Reclaiming your inner-geek through PowerShell
I’m 12 years old, and I have a Commodore 64 my parents bought from a neighbor. You can laugh, but I used that thing all throughout high school with my dot matrix printer and horrible word-processing application churning out reports on manifest destiny and other topics. I had Flight Simulator that took forever to load, and the games? While they were no match for today’s life-like ones, I had some cool ones. River Raid anyone?
It was through Commodore 64 Basic and some minor experience with type-in gaming that I decided to take on the challenge of tweaking a Blackjack game (that didn’t allow betting to keep score) to make it more interesting. I remember spending days going over the printed out code on that dot matrix paper, and adding in strings and variables. It didn’t work the first time, or even the 20th, but eventually I got it to work (probably at 2 a.m.) and what an amazing feeling that was. That was my summer of ‘85. I think that might have been a lot of your summers too (depending on your age and level of geekiness).
Not much excites me like that these days. And I learned in my later years that beyond giving games the ability to double-down (apparently a feature that only seemed to have one venue) I wasn’t much of a programmer.
But something happened recently that made me reconnect with that 25-year-old feeling. I was working on my latest course Configuring Exchange Server 2013 with SharePoint 2013, and I had quite a bit of configuration to do through PowerShell.
With two of the lessons PowerShell was the ONLY way to configure the solutions. There was no GUI alternative. For example, when configuring Office Web Apps Server (OWAS) you have to tell your Exchange server and SharePoint server to use the OWAS solution going forward. That’s after you install and configure the OWAS farm. And how do you do that?
You guessed it, through PowerShell on the OWAS server. So just to make this solution work you have to use PowerShell on your OWAS (with the New-OfficeWebAppsFarm cmdlet), Exchange Management Shell on your Exchange server (with the Set-OrganizationConfig and Set-OwaVirtualDirectory cmdlets) and the SharePoint Management Shell on your SharePoint server (with the New-SPWOPIBinding cmdlet). And those commands are just the primary ones. There are others you may need to use for various setting adjustments.
The cool thing about all of this? When it finally started working (at 2am, coincidence?), it felt incredible. It felt like I had a secret skill that nobody else had.
I had the same feeling when creating another lesson on Site Mailboxes, that once again could not be done through GUI. The configuration is incredibly taxing. As I mentioned in another article, one expert said when you’re done you feel like you built a house! One thing is certain, without PowerShell you simply cannot make this happen. You have to configure your Exchange server to trust your SharePoint server, and vice versa. There are scripts you have to run with parameters you have to ensure are correct in order to connect both servers and add a site mailbox. But once you have it done and working, you feel like you’re invincible.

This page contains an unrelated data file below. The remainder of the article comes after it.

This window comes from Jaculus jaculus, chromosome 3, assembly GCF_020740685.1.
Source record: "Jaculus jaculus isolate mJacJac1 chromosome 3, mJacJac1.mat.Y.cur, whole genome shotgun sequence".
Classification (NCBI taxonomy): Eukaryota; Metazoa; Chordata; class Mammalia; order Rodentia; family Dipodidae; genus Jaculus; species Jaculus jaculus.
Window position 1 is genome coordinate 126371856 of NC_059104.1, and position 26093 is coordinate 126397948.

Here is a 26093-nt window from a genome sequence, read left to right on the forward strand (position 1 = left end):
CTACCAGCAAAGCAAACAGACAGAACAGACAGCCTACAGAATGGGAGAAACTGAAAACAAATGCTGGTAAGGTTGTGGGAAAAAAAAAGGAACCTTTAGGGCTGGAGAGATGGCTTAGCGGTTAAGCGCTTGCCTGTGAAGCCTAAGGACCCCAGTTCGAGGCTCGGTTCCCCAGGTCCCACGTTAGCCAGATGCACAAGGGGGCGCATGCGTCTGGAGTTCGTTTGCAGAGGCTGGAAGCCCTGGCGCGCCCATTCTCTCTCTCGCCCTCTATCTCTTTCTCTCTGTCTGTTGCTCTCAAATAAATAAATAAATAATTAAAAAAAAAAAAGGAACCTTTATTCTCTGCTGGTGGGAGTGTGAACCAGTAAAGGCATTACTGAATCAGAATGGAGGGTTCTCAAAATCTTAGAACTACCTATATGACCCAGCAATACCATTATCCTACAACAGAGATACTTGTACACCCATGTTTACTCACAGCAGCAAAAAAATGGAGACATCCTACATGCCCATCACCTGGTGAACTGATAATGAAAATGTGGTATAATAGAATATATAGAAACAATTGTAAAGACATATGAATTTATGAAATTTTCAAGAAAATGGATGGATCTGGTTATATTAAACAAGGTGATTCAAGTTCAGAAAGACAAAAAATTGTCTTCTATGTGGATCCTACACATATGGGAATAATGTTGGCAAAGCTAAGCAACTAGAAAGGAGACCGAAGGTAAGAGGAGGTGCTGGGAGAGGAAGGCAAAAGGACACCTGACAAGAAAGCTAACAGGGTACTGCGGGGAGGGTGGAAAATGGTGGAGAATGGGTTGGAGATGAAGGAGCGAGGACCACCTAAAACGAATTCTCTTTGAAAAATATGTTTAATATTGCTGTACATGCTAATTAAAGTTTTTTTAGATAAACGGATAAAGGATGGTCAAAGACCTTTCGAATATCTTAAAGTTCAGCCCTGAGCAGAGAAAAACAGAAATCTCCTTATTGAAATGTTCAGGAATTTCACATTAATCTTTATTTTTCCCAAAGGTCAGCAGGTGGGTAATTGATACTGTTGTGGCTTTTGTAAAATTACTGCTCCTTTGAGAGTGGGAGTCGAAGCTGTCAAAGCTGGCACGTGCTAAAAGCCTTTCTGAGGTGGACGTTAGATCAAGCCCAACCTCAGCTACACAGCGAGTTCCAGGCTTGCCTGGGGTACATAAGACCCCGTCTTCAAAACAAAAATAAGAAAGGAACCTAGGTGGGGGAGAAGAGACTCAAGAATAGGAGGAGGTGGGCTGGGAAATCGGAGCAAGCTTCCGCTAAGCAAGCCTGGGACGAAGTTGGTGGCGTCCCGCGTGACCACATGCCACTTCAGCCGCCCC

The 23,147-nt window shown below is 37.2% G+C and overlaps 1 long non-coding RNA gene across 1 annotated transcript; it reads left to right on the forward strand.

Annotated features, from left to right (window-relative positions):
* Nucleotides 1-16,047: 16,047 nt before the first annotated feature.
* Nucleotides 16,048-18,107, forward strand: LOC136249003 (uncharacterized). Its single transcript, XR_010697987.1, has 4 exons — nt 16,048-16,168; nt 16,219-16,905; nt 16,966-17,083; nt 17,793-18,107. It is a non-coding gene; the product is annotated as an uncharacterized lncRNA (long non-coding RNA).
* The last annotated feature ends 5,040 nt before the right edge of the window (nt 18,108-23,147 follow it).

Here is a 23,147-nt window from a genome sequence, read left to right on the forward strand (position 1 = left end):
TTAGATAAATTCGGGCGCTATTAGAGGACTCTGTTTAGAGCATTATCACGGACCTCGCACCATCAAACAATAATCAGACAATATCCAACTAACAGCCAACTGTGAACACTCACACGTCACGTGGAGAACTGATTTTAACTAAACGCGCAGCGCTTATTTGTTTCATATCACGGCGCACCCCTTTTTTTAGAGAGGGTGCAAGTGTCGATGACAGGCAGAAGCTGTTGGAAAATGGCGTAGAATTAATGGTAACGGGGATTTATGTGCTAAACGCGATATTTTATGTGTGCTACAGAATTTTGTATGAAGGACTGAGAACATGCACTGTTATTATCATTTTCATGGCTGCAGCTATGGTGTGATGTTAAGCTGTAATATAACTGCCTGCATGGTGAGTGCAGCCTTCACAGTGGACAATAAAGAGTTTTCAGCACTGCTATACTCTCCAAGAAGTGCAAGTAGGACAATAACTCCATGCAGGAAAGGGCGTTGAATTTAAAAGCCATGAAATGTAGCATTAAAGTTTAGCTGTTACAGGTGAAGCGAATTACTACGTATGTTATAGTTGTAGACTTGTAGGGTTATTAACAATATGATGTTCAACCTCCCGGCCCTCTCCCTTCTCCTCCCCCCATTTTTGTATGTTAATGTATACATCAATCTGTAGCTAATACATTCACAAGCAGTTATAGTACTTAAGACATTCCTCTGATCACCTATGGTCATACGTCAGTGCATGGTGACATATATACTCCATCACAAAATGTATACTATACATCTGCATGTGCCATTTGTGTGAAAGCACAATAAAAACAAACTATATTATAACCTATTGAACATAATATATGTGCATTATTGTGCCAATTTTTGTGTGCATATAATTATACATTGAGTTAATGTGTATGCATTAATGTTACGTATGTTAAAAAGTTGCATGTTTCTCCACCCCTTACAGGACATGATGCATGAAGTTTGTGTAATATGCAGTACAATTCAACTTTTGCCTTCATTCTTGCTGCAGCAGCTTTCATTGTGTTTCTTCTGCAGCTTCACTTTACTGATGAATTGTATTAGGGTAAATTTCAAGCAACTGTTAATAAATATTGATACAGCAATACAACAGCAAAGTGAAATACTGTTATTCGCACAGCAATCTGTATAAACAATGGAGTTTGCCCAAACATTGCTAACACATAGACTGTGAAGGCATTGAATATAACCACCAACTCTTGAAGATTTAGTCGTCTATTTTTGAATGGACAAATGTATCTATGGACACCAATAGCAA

The fact is, if I wasn’t comfortable enough with PowerShell, and didn’t understand how it worked well enough, there is no way I could have made these server configurations happen. There are certainly aspects of both Exchange and SharePoint (on their own) that can only be done through PowerShell. But it’s impossible to make them work together, at least in getting them to use an OWAS server, or be able to use the Site Mailbox feature, without a modicum of PowerShell familiarity.
Now I know you’ve read it all before right? PowerShell is the key to your future, the key to automation, the key to keeping your job. I know what kind of persuasive writing is out there because I’ve written some of it personally. All of it is absolutely true. And, what’s more, PowerShell is the key to getting Exchange and SharePoint to work together in certain instances.
But on a whole different level, an understanding of PowerShell provides a way to revisit some of the nostalgic command-line days, perhaps even your basic coding days (depending on how old you are) and make you feel like a true IT admin all over again. Now, if you feel like you need to learn the essentials of PowerShell, or even explore deeper levels with it, check out some of the training TrainSignal has from PS master Jeff Hicks.
Well, it’s late. 2 am as a matter of fact. Time to put on my Star Trek pajamas and get to bed.
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